Agri-Food Trade Service
Processed Food Trade
International Markets Bureau
MARKET INDICATOR REPORT | NOVEMBER 2010
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INSIDE THIS ISSUE
Officially known as the Kingdom of Morocco and situated on the north-western corner of Africa, Morocco borders Algeria on the east and southeast, Mauritania to the south, and the Atlantic Ocean to the west. Morocco has a total surface area of 710.850 square km and a population of nearly 34 million.
Agriculture is dominant in Morocco with almost half of the active population being employed in the sector. In total, the agricultural sector contributes around 15% to the Gross Domestic Product (GDP). Grains, fruits and vegetables are the country's main crops.
Economic growth relies on this sector. Other Industries account for around one-third of the GDP, particularly the textiles, leather goods, food processing, oil refining, and electronic assembly sectors.
Over the past decade, Morocco has embarked on an ambitious program of structural reforms in several fields, aiming to further liberalize its markets and enhance the competitiveness of its economy.
Morocco was a net importer of agri-food and seafood in 2009. Imports totalled US $4.4 billion, and the sector trade deficit was US $1.02 billion. Morocco's agri-food and seafood imports have been growing over the past five years at an average of 25% per year.
Morocco's key agri-food and seafood imports in 2009 were cereals, animal or vegetable fats, soybean oil, raw sugar cane and oil seeds.
Canada was Morocco's fourth-largest supplier of agri-food and seafood products with US $309 million, after the United States (US $697 million), Brazil (US $692 million), and France (US $584 million). Canada supplies approximately 7% of Morocco's agri-food and seafood imports.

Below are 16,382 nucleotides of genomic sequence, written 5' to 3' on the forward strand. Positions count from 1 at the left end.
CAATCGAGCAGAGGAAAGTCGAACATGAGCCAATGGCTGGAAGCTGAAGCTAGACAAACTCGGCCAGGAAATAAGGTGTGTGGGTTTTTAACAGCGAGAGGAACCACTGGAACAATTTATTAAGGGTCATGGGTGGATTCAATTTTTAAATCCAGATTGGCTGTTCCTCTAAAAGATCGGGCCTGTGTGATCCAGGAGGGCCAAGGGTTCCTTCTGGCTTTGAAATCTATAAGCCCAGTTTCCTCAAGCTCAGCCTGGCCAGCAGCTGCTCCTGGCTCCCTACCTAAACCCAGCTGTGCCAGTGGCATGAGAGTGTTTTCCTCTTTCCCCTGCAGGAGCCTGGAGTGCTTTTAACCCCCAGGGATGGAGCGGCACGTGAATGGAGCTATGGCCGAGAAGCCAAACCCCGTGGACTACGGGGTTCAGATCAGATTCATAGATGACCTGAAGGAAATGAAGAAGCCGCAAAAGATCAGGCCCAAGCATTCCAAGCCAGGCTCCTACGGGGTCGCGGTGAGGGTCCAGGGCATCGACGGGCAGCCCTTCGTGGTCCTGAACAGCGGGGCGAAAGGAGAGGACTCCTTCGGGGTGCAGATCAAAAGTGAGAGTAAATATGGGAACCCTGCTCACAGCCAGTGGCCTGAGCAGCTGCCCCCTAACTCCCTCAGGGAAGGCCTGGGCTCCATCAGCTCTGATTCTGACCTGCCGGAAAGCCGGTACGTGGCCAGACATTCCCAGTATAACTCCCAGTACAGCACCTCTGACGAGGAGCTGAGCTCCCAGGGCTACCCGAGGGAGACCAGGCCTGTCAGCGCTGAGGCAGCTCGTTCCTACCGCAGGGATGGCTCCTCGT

Moroccan processed food imports continued to grow in 2009, reaching US$2.4 billion. Canada supplied less than 1% of Morocco's processed food imports. Brazil (US $490 million), United States (US $351 million), and France (US $193 million) are the largest suppliers of processed food to Morocco, controlling 44% of the market. Major processed food imports include, sugar cane, soy bean oil, green tea, and butter.
In 2009, Canada imported CAD $56.5 million of agri-food and seafood products from Morocco, an increase of 21% from 2008. Canada is now ranked 12th in the list of countries importing food from Morocco.
Total Moroccan agri-food and seafood exports represents a 1.7% share of Canada's global agri-food and seafood imports. Canada imported mainly citrus fruits, olives, and fish and seafood from Morocco in 2009.
The booming economy and the developing middle class in the country fuelled retail sales growth, with families enticed to spend thanks to easy access to loans and lines of credit. However, as the Moroccan economy entered a recessionary phase in early 2009, many consumers became cautious in their spending, with many trying to reduce their debt load.